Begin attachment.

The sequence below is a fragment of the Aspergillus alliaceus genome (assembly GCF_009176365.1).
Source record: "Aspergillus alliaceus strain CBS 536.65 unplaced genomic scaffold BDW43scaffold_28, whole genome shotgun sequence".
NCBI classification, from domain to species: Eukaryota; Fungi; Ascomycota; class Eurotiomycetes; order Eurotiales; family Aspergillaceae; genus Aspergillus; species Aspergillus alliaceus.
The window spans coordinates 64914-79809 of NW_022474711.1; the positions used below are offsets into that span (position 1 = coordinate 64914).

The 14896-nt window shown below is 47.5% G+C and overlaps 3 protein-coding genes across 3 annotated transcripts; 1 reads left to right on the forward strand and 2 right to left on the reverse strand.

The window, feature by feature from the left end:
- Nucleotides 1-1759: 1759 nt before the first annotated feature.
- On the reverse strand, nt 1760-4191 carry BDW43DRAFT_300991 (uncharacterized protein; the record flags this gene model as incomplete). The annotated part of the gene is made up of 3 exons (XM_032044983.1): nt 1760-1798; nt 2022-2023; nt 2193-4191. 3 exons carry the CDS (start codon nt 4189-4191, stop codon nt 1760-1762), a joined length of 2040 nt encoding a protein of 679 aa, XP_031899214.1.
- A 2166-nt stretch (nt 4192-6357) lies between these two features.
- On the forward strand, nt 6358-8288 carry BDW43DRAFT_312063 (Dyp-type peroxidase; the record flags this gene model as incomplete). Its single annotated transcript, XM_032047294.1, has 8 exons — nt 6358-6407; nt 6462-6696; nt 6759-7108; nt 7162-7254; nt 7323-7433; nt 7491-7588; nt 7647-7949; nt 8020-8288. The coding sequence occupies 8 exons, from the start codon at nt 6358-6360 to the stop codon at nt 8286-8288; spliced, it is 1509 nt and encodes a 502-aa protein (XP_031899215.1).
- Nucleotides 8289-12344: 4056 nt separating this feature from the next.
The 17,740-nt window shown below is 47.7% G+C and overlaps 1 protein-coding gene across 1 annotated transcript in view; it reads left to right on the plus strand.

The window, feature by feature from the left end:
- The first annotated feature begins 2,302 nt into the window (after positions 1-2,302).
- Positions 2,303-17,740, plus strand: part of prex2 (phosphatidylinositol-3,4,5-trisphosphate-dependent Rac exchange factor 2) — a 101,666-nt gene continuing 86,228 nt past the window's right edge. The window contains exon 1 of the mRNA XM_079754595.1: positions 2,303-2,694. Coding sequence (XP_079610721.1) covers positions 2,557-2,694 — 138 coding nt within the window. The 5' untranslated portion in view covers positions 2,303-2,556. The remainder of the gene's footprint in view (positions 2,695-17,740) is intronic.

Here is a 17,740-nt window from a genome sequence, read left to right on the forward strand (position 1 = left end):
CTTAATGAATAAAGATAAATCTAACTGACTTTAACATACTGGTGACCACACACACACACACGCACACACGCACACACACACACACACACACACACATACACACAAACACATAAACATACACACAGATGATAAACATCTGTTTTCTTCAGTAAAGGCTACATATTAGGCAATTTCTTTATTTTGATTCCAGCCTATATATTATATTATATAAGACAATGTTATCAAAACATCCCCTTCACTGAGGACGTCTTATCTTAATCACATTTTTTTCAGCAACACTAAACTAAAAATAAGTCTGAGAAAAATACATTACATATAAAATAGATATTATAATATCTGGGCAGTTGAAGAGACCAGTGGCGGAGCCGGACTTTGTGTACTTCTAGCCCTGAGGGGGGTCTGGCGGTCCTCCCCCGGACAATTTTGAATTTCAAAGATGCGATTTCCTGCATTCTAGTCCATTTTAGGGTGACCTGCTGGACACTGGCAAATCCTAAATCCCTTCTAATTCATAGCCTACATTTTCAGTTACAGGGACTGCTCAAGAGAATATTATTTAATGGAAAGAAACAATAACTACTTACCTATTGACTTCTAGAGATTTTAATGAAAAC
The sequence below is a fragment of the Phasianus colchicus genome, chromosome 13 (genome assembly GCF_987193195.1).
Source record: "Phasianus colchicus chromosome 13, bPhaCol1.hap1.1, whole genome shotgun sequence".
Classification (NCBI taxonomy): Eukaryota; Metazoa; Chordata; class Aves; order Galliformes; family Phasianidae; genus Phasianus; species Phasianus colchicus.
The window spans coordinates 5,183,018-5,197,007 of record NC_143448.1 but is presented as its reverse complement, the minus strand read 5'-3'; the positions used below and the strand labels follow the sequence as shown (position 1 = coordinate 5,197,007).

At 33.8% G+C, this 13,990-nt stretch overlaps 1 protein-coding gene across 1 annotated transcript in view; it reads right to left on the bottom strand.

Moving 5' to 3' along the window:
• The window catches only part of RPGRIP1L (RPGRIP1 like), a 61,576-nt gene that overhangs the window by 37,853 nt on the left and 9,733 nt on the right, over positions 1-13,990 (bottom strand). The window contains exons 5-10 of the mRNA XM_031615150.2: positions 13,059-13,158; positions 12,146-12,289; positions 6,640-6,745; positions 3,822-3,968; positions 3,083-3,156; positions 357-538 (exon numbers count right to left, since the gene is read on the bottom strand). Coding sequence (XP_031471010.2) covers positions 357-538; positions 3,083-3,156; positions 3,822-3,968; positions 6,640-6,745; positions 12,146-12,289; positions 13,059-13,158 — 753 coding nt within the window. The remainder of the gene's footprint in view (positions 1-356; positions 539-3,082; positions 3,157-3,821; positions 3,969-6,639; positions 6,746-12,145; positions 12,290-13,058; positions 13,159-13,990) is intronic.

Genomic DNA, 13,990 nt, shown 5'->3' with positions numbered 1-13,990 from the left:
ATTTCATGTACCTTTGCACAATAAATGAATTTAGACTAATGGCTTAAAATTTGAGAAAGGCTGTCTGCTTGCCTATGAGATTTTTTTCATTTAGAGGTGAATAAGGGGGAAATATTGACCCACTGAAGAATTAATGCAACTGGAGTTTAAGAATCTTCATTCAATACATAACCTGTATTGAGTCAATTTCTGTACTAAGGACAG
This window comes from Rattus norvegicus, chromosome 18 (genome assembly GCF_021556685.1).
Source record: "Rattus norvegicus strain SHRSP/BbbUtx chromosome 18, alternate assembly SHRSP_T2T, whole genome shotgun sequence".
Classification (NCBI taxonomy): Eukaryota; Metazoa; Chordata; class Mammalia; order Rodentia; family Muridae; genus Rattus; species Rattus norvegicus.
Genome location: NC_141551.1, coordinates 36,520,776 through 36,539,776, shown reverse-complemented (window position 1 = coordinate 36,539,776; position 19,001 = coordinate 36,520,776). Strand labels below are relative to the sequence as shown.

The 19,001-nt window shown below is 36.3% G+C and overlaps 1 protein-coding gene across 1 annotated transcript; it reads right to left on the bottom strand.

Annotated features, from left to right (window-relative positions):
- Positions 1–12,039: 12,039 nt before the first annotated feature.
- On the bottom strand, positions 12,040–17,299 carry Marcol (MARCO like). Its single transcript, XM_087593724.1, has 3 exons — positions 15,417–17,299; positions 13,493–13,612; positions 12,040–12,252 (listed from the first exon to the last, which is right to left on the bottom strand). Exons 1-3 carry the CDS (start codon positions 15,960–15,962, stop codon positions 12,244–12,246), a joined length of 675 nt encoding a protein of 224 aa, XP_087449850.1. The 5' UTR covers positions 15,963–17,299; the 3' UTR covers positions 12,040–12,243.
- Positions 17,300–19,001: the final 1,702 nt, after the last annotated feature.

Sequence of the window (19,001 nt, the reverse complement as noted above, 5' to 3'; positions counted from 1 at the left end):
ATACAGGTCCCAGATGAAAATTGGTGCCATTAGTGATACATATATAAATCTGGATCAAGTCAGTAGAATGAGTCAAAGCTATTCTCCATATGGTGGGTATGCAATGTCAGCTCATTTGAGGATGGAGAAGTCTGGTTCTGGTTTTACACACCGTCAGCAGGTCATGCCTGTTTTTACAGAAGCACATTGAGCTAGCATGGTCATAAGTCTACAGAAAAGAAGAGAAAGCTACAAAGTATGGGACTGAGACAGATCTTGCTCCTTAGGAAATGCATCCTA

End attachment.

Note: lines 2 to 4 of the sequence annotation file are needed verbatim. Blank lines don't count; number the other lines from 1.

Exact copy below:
Source record: "Aspergillus alliaceus strain CBS 536.65 unplaced genomic scaffold BDW43scaffold_28, whole genome shotgun sequence".
NCBI classification, from domain to species: Eukaryota; Fungi; Ascomycota; class Eurotiomycetes; order Eurotiales; family Aspergillaceae; genus Aspergillus; species Aspergillus alliaceus.
The window spans coordinates 64914-79809 of NW_022474711.1; the positions used below are offsets into that span (position 1 = coordinate 64914).